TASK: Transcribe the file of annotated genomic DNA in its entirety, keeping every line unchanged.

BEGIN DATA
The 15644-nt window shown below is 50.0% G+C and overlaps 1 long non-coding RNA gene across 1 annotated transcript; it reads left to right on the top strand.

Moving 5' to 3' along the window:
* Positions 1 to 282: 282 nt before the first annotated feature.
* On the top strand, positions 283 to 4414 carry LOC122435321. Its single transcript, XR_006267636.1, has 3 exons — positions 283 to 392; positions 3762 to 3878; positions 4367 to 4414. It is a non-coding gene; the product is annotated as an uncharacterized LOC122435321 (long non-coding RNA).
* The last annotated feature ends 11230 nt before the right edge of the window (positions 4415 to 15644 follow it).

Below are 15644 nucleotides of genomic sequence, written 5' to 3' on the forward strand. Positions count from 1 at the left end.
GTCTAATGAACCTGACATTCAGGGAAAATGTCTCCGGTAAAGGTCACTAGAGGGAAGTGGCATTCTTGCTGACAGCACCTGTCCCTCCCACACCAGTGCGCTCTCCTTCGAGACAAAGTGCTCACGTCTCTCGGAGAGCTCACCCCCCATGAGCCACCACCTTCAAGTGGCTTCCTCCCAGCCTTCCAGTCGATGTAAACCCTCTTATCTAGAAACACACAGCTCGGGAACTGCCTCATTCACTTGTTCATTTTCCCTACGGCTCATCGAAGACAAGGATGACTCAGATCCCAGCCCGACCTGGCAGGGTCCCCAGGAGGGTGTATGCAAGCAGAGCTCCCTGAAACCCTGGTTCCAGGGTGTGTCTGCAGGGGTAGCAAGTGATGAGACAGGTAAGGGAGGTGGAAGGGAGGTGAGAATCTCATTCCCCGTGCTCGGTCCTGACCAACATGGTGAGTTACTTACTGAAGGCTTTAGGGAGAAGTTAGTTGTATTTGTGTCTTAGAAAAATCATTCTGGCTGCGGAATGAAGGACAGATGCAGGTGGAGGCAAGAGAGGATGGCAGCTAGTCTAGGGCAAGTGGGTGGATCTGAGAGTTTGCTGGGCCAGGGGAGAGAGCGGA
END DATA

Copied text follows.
The 15644-nt window shown below is 50.0% G+C and overlaps 1 long non-coding RNA gene across 1 annotated transcript; it reads left to right on the top strand.

Moving 5' to 3' along the window:
* Positions 1 to 282: 282 nt before the first annotated feature.
* On the top strand, positions 283 to 4414 carry LOC122435321. Its single transcript, XR_006267636.1, has 3 exons — positions 283 to 392; positions 3762 to 3878; positions 4367 to 4414. It is a non-coding gene; the product is annotated as an uncharacterized LOC122435321 (long non-coding RNA).
* The last annotated feature ends 11230 nt before the right edge of the window (positions 4415 to 15644 follow it).

Below are 15644 nucleotides of genomic sequence, written 5' to 3' on the forward strand. Positions count from 1 at the left end.
GTCTAATGAACCTGACATTCAGGGAAAATGTCTCCGGTAAAGGTCACTAGAGGGAAGTGGCATTCTTGCTGACAGCACCTGTCCCTCCCACACCAGTGCGCTCTCCTTCGAGACAAAGTGCTCACGTCTCTCGGAGAGCTCACCCCCCATGAGCCACCACCTTCAAGTGGCTTCCTCCCAGCCTTCCAGTCGATGTAAACCCTCTTATCTAGAAACACACAGCTCGGGAACTGCCTCATTCACTTGTTCATTTTCCCTACGGCTCATCGAAGACAAGGATGACTCAGATCCCAGCCCGACCTGGCAGGGTCCCCAGGAGGGTGTATGCAAGCAGAGCTCCCTGAAACCCTGGTTCCAGGGTGTGTCTGCAGGGGTAGCAAGTGATGAGACAGGTAAGGGAGGTGGAAGGGAGGTGAGAATCTCATTCCCCGTGCTCGGTCCTGACCAACATGGTGAGTTACTTACTGAAGGCTTTAGGGAGAAGTTAGTTGTATTTGTGTCTTAGAAAAATCATTCTGGCTGCGGAATGAAGGACAGATGCAGGTGGAGGCAAGAGAGGATGGCAGCTAGTCTAGGGCAAGTGGGTGGATCTGAGAGTTTGCTGGGCCAGGGGAGAGAGCGGA